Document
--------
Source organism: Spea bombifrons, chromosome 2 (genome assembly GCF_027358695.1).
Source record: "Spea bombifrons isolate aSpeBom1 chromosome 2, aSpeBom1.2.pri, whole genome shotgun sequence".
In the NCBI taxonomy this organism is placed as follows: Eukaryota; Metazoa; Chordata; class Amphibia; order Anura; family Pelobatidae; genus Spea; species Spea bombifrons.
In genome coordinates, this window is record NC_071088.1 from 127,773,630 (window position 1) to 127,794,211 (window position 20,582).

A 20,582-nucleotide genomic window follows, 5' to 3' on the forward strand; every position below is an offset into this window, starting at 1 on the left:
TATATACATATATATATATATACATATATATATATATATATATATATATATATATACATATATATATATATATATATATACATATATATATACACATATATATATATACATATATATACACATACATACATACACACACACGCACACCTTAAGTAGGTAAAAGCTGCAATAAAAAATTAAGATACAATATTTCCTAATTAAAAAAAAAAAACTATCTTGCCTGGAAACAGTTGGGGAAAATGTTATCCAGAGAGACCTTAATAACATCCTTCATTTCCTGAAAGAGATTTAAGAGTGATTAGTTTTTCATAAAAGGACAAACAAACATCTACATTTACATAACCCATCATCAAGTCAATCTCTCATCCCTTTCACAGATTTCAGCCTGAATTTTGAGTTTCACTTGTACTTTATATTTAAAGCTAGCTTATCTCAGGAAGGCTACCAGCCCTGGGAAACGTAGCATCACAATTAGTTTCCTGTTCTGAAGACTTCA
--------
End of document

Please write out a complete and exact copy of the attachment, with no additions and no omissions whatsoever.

Source organism: Spea bombifrons, chromosome 2 (genome assembly GCF_027358695.1).
Source record: "Spea bombifrons isolate aSpeBom1 chromosome 2, aSpeBom1.2.pri, whole genome shotgun sequence".
In the NCBI taxonomy this organism is placed as follows: Eukaryota; Metazoa; Chordata; class Amphibia; order Anura; family Pelobatidae; genus Spea; species Spea bombifrons.
In genome coordinates, this window is record NC_071088.1 from 127,773,630 (window position 1) to 127,794,211 (window position 20,582).

A 20,582-nucleotide genomic window follows, 5' to 3' on the forward strand; every position below is an offset into this window, starting at 1 on the left:
TATATACATATATATATATATACATATATATATATATATATATATATATATATATACATATATATATATATATATATATACATATATATATACACATATATATATATACATATATATACACATACATACATACACACACACGCACACCTTAAGTAGGTAAAAGCTGCAATAAAAAATTAAGATACAATATTTCCTAATTAAAAAAAAAAAACTATCTTGCCTGGAAACAGTTGGGGAAAATGTTATCCAGAGAGACCTTAATAACATCCTTCATTTCCTGAAAGAGATTTAAGAGTGATTAGTTTTTCATAAAAGGACAAACAAACATCTACATTTACATAACCCATCATCAAGTCAATCTCTCATCCCTTTCACAGATTTCAGCCTGAATTTTGAGTTTCACTTGTACTTTATATTTAAAGCTAGCTTATCTCAGGAAGGCTACCAGCCCTGGGAAACGTAGCATCACAATTAGTTTCCTGTTCTGAAGACTTCA